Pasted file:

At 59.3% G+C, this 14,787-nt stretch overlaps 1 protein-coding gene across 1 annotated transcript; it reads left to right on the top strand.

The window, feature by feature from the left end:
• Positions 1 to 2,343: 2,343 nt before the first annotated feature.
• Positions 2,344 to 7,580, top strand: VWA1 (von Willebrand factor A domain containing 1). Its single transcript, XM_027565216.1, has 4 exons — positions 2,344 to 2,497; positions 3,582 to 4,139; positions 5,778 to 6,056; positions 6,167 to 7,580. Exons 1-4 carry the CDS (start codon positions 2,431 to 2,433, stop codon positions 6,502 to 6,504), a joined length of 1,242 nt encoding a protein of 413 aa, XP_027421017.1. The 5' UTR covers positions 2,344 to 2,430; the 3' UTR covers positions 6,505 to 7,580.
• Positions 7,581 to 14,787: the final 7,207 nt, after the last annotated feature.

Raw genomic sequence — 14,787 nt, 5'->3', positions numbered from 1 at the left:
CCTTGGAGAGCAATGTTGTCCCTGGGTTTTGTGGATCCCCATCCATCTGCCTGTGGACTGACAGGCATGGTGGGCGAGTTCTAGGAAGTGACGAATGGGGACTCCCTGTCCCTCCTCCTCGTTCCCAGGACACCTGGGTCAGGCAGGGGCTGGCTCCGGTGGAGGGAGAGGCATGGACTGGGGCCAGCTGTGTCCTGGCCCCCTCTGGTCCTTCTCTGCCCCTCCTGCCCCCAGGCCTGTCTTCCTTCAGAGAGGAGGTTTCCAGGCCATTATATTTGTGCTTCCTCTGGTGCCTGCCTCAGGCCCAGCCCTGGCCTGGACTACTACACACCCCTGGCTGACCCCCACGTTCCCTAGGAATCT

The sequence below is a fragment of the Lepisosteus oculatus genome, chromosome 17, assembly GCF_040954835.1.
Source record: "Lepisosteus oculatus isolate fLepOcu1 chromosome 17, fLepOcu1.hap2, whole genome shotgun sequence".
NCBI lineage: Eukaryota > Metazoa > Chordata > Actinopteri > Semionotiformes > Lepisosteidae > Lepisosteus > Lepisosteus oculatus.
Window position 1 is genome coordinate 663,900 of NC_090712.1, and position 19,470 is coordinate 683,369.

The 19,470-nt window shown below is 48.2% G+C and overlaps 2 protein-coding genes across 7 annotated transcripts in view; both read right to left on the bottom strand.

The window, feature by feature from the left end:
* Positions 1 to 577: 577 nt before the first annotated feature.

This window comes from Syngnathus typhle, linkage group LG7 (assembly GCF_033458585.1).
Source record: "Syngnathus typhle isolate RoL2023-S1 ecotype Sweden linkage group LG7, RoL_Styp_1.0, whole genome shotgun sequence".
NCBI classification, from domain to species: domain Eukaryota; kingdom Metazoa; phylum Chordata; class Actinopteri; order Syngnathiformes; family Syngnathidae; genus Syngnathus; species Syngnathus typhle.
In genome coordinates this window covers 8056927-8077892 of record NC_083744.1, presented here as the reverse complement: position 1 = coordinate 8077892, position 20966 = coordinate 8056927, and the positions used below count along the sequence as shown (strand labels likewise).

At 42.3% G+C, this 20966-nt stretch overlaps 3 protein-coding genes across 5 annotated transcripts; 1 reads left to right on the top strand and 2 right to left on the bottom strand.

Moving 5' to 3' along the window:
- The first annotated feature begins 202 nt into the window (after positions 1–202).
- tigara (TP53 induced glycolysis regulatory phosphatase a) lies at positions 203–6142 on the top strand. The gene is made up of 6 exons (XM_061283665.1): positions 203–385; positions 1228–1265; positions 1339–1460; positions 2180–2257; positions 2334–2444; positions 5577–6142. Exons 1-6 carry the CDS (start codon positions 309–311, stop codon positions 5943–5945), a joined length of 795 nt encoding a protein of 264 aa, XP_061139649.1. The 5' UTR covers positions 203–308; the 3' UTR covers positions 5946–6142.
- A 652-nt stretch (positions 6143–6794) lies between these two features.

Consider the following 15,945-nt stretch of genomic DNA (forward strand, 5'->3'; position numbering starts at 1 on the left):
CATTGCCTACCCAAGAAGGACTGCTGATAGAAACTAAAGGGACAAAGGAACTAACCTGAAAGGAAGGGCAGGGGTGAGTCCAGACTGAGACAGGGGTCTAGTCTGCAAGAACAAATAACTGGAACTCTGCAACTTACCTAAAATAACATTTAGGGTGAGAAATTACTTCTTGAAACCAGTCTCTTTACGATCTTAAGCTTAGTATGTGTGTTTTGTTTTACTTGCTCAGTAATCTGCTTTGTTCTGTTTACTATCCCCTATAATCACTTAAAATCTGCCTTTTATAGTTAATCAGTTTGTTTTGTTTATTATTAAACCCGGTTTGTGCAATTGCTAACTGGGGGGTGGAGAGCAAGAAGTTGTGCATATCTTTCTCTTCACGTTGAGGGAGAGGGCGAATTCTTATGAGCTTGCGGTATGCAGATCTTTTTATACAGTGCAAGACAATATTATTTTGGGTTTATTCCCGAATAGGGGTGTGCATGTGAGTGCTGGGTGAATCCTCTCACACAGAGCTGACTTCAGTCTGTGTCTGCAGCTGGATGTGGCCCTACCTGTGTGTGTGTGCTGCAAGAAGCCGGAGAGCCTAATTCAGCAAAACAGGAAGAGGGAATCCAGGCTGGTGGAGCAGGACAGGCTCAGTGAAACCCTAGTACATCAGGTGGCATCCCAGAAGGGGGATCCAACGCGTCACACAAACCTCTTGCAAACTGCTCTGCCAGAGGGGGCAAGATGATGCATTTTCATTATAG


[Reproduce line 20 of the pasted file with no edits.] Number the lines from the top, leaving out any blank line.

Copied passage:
Moving 5' to 3' along the window: